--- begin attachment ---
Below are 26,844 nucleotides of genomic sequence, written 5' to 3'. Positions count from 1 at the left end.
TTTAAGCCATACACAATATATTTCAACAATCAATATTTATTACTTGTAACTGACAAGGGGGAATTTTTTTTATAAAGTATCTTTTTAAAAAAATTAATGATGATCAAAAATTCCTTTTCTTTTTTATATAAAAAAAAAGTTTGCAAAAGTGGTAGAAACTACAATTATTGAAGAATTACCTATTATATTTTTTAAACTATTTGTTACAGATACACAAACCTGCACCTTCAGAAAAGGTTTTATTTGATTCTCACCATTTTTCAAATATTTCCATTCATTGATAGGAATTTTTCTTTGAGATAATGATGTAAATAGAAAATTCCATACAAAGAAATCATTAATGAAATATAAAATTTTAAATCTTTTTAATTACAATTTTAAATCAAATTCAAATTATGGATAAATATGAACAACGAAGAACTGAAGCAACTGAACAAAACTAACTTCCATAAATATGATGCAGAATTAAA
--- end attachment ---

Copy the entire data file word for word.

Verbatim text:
Below are 26,844 nucleotides of genomic sequence, written 5' to 3'. Positions count from 1 at the left end.
TTTAAGCCATACACAATATATTTCAACAATCAATATTTATTACTTGTAACTGACAAGGGGGAATTTTTTTTATAAAGTATCTTTTTAAAAAAATTAATGATGATCAAAAATTCCTTTTCTTTTTTATATAAAAAAAAAGTTTGCAAAAGTGGTAGAAACTACAATTATTGAAGAATTACCTATTATATTTTTTAAACTATTTGTTACAGATACACAAACCTGCACCTTCAGAAAAGGTTTTATTTGATTCTCACCATTTTTCAAATATTTCCATTCATTGATAGGAATTTTTCTTTGAGATAATGATGTAAATAGAAAATTCCATACAAAGAAATCATTAATGAAATATAAAATTTTAAATCTTTTTAATTACAATTTTAAATCAAATTCAAATTATGGATAAATATGAACAACGAAGAACTGAAGCAACTGAACAAAACTAACTTCCATAAATATGATGCAGAATTAAA